.ncicap.org] >> as you all know, the german marshall fund vehicle very kind to provide us with this -- has been very kind to provided us with this opportunity to have four of their european experts in bicycle planning, bicycle implementation and bicycle programs and they are experts on all aspects of the bicycle. and here in san francisco, you know, we are at this point trying to after a hiatus of three years because of court-ordered injunctions trying to implement our bike plan. so we all a collective goal, i believe, to increase the environmental and nick sustainability of the world around us that we participate in and especially in san francisco, but we do have a special responsibility because this place provides us with the opportunity that most other places don't. the geometry and geography of san francisco is up that it is easier for us being in a city of short trips to veil ourselves to other alternatives to the car. so when we want to reclaim the street and the public right-of-way and the public realm for people and basic human needs of access to the humanities that urban environments provide, we
the first place. >> we do talk about this doctor marshall. integrating this into the public school curriculum, prevention, what is appropriate behavior, junior high dating, what are the boundaries for young women to set. behavioral models for young men. one thing i wanted to do more about is economic empowerment for women. as you can realize, the department has a small staff. at one time there were as many as 8-10 staff members. now we have 4.5 we sort of move our agenda as is necessary. the prevention -- intervention particularly -- is important to us particularly empowering women. it is even more difficult when there are financial issues and be able to be gainfully employed. >> this is not a criticism. i don't think - ideal of the same thing with the kids - i am saying, any opportunity that you hear about things progressing? when i talk to kids in school, is it really working? i want to leave it for me since i've had some success with young people i would be willing to offer to help in that area because like i said i don't like the in result. that so they want to stop. >>
you're doing and work with us and don't lose that concern for the community. dr. marshall. >> well, let me begin by saying i'm not a fan of drug users at all, at all, at all, and i don't think anybody who knows me knows that. a lot of pain, a lot of heartache and i really don't take any excuse. with that being said this report seems to say -- the questions being raised that there were more arrests of african-americans for drug sales as compared to other jurisdictions. it's a legitimate question to ask why. i think the next step -- it's a little clouded to me by the data collection thing anyway because it seems like we have data issues we have been wrestling with. with that notwithstanding the immediate thing to do see if the same disparities still exist. i think that would certainly be the next step, and then you could -- well, yeah. i think that's the main thing. if you get the numbers for the last four years would they be in fact similar or the same? i'm very familiar with michelle alexander and the book and i don't know there is not a tenderloin in every city and probably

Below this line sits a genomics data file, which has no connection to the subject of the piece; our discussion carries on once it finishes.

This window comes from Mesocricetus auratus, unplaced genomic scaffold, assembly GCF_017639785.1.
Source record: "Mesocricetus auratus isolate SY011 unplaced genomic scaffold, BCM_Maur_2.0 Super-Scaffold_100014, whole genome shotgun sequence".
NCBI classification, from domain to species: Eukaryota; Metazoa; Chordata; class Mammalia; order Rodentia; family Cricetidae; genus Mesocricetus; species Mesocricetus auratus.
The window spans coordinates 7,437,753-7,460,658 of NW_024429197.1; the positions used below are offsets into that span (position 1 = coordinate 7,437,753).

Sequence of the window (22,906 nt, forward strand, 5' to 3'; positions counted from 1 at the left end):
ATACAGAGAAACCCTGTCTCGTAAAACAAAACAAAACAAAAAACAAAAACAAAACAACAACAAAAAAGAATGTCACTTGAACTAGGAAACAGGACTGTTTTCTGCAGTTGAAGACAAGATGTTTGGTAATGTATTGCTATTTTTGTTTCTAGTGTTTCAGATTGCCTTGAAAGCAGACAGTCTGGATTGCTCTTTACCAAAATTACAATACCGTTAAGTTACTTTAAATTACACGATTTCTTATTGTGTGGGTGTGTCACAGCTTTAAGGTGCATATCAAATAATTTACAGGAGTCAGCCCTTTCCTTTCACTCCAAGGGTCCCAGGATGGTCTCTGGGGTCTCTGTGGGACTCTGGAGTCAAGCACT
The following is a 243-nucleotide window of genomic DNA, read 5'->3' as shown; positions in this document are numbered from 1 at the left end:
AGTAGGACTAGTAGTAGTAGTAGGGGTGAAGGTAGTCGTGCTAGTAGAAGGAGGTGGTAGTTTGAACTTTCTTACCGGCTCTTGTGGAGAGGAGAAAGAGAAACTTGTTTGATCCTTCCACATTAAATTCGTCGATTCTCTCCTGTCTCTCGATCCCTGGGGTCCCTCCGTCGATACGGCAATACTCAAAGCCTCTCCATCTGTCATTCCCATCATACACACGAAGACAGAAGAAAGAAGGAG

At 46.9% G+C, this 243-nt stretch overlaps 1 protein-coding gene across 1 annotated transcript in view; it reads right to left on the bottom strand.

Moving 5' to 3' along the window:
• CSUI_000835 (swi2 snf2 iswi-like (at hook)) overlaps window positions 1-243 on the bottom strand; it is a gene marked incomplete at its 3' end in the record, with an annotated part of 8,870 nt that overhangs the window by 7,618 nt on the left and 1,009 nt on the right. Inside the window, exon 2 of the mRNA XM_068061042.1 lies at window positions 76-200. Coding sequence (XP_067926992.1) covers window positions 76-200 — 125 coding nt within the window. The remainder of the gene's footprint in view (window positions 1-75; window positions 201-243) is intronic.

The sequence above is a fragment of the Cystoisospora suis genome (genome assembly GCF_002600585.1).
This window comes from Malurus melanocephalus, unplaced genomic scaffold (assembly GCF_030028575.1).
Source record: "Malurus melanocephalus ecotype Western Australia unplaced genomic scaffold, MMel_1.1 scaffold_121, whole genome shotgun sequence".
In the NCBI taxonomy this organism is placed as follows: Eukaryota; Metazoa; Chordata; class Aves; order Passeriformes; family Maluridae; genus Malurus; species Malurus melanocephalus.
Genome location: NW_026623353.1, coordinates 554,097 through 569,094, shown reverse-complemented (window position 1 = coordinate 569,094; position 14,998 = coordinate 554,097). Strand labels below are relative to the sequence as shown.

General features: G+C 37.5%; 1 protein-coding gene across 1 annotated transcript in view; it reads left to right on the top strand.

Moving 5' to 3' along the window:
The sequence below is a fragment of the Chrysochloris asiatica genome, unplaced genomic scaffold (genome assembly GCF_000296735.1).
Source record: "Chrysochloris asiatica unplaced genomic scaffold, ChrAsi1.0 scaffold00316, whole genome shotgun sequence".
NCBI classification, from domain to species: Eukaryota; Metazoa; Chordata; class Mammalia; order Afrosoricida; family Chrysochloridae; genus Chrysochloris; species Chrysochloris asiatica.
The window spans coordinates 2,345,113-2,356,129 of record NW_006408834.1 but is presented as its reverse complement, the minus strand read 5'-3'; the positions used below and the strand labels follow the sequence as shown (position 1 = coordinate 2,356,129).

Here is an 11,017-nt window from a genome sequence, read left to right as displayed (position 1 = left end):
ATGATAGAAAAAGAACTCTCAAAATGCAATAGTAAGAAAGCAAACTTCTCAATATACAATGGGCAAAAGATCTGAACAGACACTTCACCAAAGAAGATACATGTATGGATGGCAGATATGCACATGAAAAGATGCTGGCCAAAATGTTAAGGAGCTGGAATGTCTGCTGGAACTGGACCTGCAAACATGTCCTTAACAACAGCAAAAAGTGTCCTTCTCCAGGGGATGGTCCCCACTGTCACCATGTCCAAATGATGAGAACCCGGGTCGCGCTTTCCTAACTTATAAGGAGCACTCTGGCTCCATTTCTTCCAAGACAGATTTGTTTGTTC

the senseless violence? the last 26 years, dr. joe marshal and the omega boys club street soldiers has made it their mission to keep people alive. gun violence is the number one killer of young people. did you know that? omega boys shrub has become the national model for programs across the country and here to give us his take on how we can end gun violence in america is founder and executive director of the omega boys club street soldiers, dr. joe marshal. welcome back, joe. >> uh. >> great to have you back. >> thank you. thank you. >> you said at the white house talking about this issue. >> yeah. >> and getting your arms around it. why? >> why do we have this issue in america? >> well, basically, you have it because people feel hey need -- feel they need to settle their problems with violence we have a culture of violence here for a long time and exists in the inner city, it exists in the suburb and in rural areas, you know. guns are prevalent. >> uh-huh. >> people feel that when something comes up, you know, violence is the way to settle the issue and the gun is the weapon of choice. and